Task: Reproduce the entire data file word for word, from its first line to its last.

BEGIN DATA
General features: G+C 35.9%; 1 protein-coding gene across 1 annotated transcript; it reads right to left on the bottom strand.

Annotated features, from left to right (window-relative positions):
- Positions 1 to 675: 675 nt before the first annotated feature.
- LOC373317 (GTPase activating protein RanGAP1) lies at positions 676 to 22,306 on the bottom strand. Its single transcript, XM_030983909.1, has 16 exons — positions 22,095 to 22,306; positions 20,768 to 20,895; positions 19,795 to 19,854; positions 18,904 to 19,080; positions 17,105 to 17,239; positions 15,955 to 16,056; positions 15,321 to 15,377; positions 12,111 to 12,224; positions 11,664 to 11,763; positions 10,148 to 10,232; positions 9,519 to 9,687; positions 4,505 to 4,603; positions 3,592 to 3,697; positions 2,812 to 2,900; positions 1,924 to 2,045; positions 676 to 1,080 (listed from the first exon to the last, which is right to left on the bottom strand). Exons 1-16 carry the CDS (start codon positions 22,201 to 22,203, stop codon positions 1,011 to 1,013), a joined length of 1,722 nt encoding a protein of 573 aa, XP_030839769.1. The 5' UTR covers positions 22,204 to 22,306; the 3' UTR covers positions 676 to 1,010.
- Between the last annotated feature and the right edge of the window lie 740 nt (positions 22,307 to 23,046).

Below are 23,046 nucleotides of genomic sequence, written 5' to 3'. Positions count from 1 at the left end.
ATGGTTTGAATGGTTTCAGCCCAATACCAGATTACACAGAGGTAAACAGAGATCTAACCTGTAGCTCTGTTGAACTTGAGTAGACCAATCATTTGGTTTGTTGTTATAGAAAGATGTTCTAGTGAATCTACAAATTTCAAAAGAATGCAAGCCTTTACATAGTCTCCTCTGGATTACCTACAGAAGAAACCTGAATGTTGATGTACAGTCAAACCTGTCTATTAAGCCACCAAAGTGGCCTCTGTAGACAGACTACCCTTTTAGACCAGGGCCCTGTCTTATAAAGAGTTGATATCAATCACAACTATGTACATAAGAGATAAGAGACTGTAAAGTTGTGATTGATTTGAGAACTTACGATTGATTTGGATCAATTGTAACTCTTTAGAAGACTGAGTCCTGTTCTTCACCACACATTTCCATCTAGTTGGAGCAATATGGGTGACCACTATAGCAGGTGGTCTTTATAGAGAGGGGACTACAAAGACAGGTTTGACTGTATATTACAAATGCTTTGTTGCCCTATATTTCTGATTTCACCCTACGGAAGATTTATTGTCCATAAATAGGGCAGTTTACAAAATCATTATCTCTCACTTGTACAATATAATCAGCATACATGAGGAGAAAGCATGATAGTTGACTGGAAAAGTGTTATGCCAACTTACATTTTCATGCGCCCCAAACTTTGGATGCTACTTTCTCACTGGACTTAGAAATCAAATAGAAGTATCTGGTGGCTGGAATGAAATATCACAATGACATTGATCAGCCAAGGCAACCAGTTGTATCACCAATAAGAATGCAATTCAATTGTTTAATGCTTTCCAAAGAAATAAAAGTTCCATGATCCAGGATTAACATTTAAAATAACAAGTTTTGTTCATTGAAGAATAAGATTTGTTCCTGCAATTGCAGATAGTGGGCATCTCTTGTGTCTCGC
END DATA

General features: G+C 35.9%; 1 protein-coding gene across 1 annotated transcript; it reads right to left on the bottom strand.

Annotated features, from left to right (window-relative positions):
- Positions 1 to 675: 675 nt before the first annotated feature.
- LOC373317 (GTPase activating protein RanGAP1) lies at positions 676 to 22,306 on the bottom strand. Its single transcript, XM_030983909.1, has 16 exons — positions 22,095 to 22,306; positions 20,768 to 20,895; positions 19,795 to 19,854; positions 18,904 to 19,080; positions 17,105 to 17,239; positions 15,955 to 16,056; positions 15,321 to 15,377; positions 12,111 to 12,224; positions 11,664 to 11,763; positions 10,148 to 10,232; positions 9,519 to 9,687; positions 4,505 to 4,603; positions 3,592 to 3,697; positions 2,812 to 2,900; positions 1,924 to 2,045; positions 676 to 1,080 (listed from the first exon to the last, which is right to left on the bottom strand). Exons 1-16 carry the CDS (start codon positions 22,201 to 22,203, stop codon positions 1,011 to 1,013), a joined length of 1,722 nt encoding a protein of 573 aa, XP_030839769.1. The 5' UTR covers positions 22,204 to 22,306; the 3' UTR covers positions 676 to 1,010.
- Between the last annotated feature and the right edge of the window lie 740 nt (positions 22,307 to 23,046).

Below are 23,046 nucleotides of genomic sequence, written 5' to 3'. Positions count from 1 at the left end.
ATGGTTTGAATGGTTTCAGCCCAATACCAGATTACACAGAGGTAAACAGAGATCTAACCTGTAGCTCTGTTGAACTTGAGTAGACCAATCATTTGGTTTGTTGTTATAGAAAGATGTTCTAGTGAATCTACAAATTTCAAAAGAATGCAAGCCTTTACATAGTCTCCTCTGGATTACCTACAGAAGAAACCTGAATGTTGATGTACAGTCAAACCTGTCTATTAAGCCACCAAAGTGGCCTCTGTAGACAGACTACCCTTTTAGACCAGGGCCCTGTCTTATAAAGAGTTGATATCAATCACAACTATGTACATAAGAGATAAGAGACTGTAAAGTTGTGATTGATTTGAGAACTTACGATTGATTTGGATCAATTGTAACTCTTTAGAAGACTGAGTCCTGTTCTTCACCACACATTTCCATCTAGTTGGAGCAATATGGGTGACCACTATAGCAGGTGGTCTTTATAGAGAGGGGACTACAAAGACAGGTTTGACTGTATATTACAAATGCTTTGTTGCCCTATATTTCTGATTTCACCCTACGGAAGATTTATTGTCCATAAATAGGGCAGTTTACAAAATCATTATCTCTCACTTGTACAATATAATCAGCATACATGAGGAGAAAGCATGATAGTTGACTGGAAAAGTGTTATGCCAACTTACATTTTCATGCGCCCCAAACTTTGGATGCTACTTTCTCACTGGACTTAGAAATCAAATAGAAGTATCTGGTGGCTGGAATGAAATATCACAATGACATTGATCAGCCAAGGCAACCAGTTGTATCACCAATAAGAATGCAATTCAATTGTTTAATGCTTTCCAAAGAAATAAAAGTTCCATGATCCAGGATTAACATTTAAAATAACAAGTTTTGTTCATTGAAGAATAAGATTTGTTCCTGCAATTGCAGATAGTGGGCATCTCTTGTGTCTCGC